Galvanizing for Geometric Growth in Nigeria amid Global Trade War & Pandemic (Part Two)
By Oremade Oyedeji
Don’t get confused with my introduction; I am now practicing how to switch my transcript between English and Chinese, just in case.
I wrote; Translation – Let me start today article with this phrase; “Find your purpose and stay in your lane, and just maybe, you can be part of the creative Nigeria”.
Yes! a creative Nigerian strategy (for example) that migrated Victor Agunbiade from Nigeria in 2007, enlisted in the Navy as a storekeeper in 2008 and commissioned as an officer of the US Navy in 2013 is fulfilling purpose.
I have no doubt that Hon. Abike Kafayat Oluwatoyin Dabiri-Erewa, the Chairman/CEO, Nigerians in Diaspora Commission, would be proud to identify with him.
Recently, the United States Navy celebrated now English speaking Lieutenant Victor Agunbiade, a Nigerian decent of the Yoruba native, for an effective management of its largest overseas cash disbursement office.
Agunbiade, a Nigerian-born US Navy Reserve Supply Officer currently serving at Camp Lemonnier in Djibouti, was awarded the Navy and Marine Corp Development Medal for his exemplary accountability.
The money accounted for approximately 70 per cent of its overseas disbursing volume. The Nigerian-born US Navy has been the officer in charge of dispersing and money collection for the entire African regional operation.
Working from an austere environment, Camp Lemonnier in Djibouti is a US Navy base. Djibouti is strategically located in the Horn of Africa and is the only enduring US military base on the continent of Africa.
Why Camp Lemonnier in Djibouti?
You will recall that, Djibouti made headline in recent month as she lost her final bid for a sit at the Security Council of the United Nations (UN) to Kenya. Well, Djibouti presence in Nigeria is very noticeable, and that perhaps maybe influenced singularly by the choice of their representative in Nigeria, who is also a Nigerian bred, Dr Taiwo Afolabi, a very inspiring Nigerian I look up to. Don’t bother “googling” his name, you won’t find much, he is hardly on camera. Me: Smiles…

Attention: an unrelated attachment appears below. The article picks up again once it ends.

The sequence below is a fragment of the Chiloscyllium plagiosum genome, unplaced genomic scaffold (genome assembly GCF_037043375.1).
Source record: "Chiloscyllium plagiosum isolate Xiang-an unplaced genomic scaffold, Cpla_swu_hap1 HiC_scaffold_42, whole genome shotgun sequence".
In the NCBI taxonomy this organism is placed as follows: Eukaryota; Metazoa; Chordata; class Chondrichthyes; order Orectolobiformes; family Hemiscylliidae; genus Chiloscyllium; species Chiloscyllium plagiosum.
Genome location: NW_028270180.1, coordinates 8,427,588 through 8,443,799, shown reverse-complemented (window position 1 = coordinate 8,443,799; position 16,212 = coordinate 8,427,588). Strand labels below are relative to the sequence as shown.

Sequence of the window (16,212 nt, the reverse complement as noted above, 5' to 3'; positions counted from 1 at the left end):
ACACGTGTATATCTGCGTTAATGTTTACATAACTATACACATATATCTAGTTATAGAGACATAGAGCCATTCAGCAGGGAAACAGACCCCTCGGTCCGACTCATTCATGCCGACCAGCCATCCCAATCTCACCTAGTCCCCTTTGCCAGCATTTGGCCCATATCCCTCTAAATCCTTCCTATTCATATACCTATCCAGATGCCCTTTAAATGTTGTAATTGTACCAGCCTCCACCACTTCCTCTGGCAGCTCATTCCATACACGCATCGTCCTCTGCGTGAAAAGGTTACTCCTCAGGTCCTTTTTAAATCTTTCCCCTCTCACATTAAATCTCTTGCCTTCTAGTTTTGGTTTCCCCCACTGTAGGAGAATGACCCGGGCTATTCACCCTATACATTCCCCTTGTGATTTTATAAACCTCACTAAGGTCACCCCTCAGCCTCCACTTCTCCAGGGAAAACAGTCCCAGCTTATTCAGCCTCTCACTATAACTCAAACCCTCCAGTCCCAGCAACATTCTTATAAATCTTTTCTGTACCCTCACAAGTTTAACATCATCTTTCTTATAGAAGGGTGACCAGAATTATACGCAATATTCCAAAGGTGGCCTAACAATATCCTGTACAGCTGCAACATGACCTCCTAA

Djibouti celebrated her independence day a few months back and it lost its biggest infrastructure and highest employer of labour, the seaport, to China, maybe deceptively and has set it up as a military base.
There has been a military build-up there as Victor Agunbiade and his US troops have also setup a base there to keep the communists in check.
Amid Global Balance of Trade, the truth is Africa is still a colony. Responding to a question by a South African journalist in 2016 in Nebraska, you will recall that Donald Trump said “there is no shortcut to maturity, Africa should be re-colonized for another 100 years, Trump was said to have referred to Africans as slaves that they know nothing about leadership and self-governance.
In Nigeria, according to a press release titled Facts About Chinese Loans to Nigeria by the Debt Management Office (DMO) recently, the agency said; “As at March 31, 2020, the total borrowing by Nigeria from China was $3.121 billion (N1,126.68 billion at $1/N361) out of the total public debt of $79.303 billion (N28,628.49 billion at $1/N361).”
Similarly, in terms of external sources of funds, loans from China accounted for 11.28 per cent of the external debt stock of $27.67 billion at the same date, said the debt office.
The issue with Chinese debt trap diplomacy is that, most Chinese loans are tied to infrastructural developments; some African nations have had to forfeit their stakes in their country national infrastructure, which they used as collateral, after they defaulted.